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Changing landscape rides in with cold winds

Posted Tuesday, October 25, 2005 - 9:37 am


By Durant Ashmore
GUEST COLUMNIST



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It's time to consider transplanting plants, trees (11/22/05)
Deciduous shrubs more than "bunch of sticks" (11/15/05)
Autumn leaves are nature's gift for mulching (11/08/05)
Plant colorful winter annuals without delay (11/01/05)
Changing landscape rides in with cold winds (10/25/05)

"Ch-ch-changes

Time may change me

But I can't trace time."

David Bowie was not discussing seasonal landscape change when he penned his ode to the inevitability of change. However, his sentiments apply when discussing certain events that we will soon be experiencing.

Our landscape is about to change. This change will occur when the temperature reaches 32 degrees. This is the point at which all our summer annuals will die and our warm weather lawns will go dormant. Any tender new growth that has jumped the gun and emerged late this fall will be bit back. Don't worry, this is nature's way of pruning.

Likewise, those azaleas you have which are boldly trying to bloom now will be snuffed out and sent into a deep period of dormancy.

On the positive side, we won't have to look at ugly crabgrass for the next six months. Many weeds are annuals and having their lives snuffed out is a good thing.

The first frost is very illuminating in the manner that it explains microclimates. The temperature may be 36 degrees, yet in some areas the dew freezes into ice. In other areas, even with the temperature several degrees below freezing, summer annual plants may be thriving. Why are some areas freezing with the temperature above 32 degrees and other areas thriving when the temperature is below 32 degrees? The answer is due to microclimates.

You should know the microclimates in your yard. Areas that face east and get the first rays of the sun tend to have much less freeze damage. The direction to which an area faces is referred to as the aspect. Areas with eastern aspects suffer the least amount of cold damage.

Areas on the northwest side of your house are more prone to suffer from cold, winter winds, and it is much later in the day before sunlight reaches these areas. Areas with northwestern aspects are the coldest areas in your yard. It is less risky to plant cold damage susceptible pittosporum on the eastern side of the house than it is on the northwestern side.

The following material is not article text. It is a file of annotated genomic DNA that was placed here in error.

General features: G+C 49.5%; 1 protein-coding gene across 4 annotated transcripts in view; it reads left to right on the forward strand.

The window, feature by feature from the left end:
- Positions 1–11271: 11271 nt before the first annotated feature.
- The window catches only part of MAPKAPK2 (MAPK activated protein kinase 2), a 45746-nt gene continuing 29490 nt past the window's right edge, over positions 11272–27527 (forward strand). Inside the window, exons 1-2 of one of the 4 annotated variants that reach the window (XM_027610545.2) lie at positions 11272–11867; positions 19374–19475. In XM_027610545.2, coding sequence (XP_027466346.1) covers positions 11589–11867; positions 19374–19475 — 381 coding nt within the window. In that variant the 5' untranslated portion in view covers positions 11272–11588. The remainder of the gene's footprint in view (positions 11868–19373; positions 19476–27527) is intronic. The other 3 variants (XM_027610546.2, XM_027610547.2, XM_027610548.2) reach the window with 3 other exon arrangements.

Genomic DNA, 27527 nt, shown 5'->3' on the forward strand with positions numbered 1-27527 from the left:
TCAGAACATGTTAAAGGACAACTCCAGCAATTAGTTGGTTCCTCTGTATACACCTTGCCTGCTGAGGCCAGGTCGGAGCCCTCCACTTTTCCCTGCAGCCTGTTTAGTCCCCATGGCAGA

Plants on the top of slopes get the full brunt of winter winds and are subject to winter damage. Ironically, plants planted on the bottom of slopes are also subject to winter damage because cold air settles in low spots. The most advantageous spot for a plant is in the middle of the hill slope. If the slope has an eastern aspect the plant will be cozy all winter long.

I am not one to regularly recommend gazing at kudzu patches. However, when it comes to explaining microclimates, kudzu is very informative. Drive through the country this weekend and find a nice big patch of kudzu. Carefully note on your calendar when the first frost occurs. If you go back out to your kudzu patch you will clearly see where the frost has settled and killed back some areas of the kudzu and where frost has not affected other areas of the kudzu in any way.

Of course, if you've got better things to do than drive through the country and gaze at kudzu patches then you'll just have to take my word for it. Explaining microclimates is the only socially redeeming value I can possibly conceive of for this "scourge of the South."

Prepare for the changes that are soon to occur. If you have a sunny seasonal color spot, dig up your summer annuals and plant pansies along with flowering cabbage and kale. The variety that these plants offer can lead to quite interesting designs. It's also time to plant bulbs in your sunny seasonal color beds.

If you have a shady spot for seasonal color and are using impatiens, be aware that pansies won't do so well here. Pansies perform better in full sun. Incorporate evergreen shade perennials into these areas. Ferns, Lenten rose, coral bells and aspidistra provide year-round interest in shade-loving seasonal color beds. There are no winter annuals that thrive in shady areas.

It's usually time to turn off your irrigation clock for the winter after the first freeze. This year we are experiencing a particularly dry fall, so pay attention to just how moist the soil is. When it comes to irrigation usage, let commonsense prevail.

If you're not a fan of David Bowie, perhaps you are a fan of Elvis Presley:

"Changes are a-comin'

For these are changing days."

Editor's note: Columnist Durant Ashmore, MLA, of Fountain Inn, is certified by the South Carolina Nursery Association. He can be reached at 243-3446 or durantashmore@aol.com.

Wednesday, September 20  


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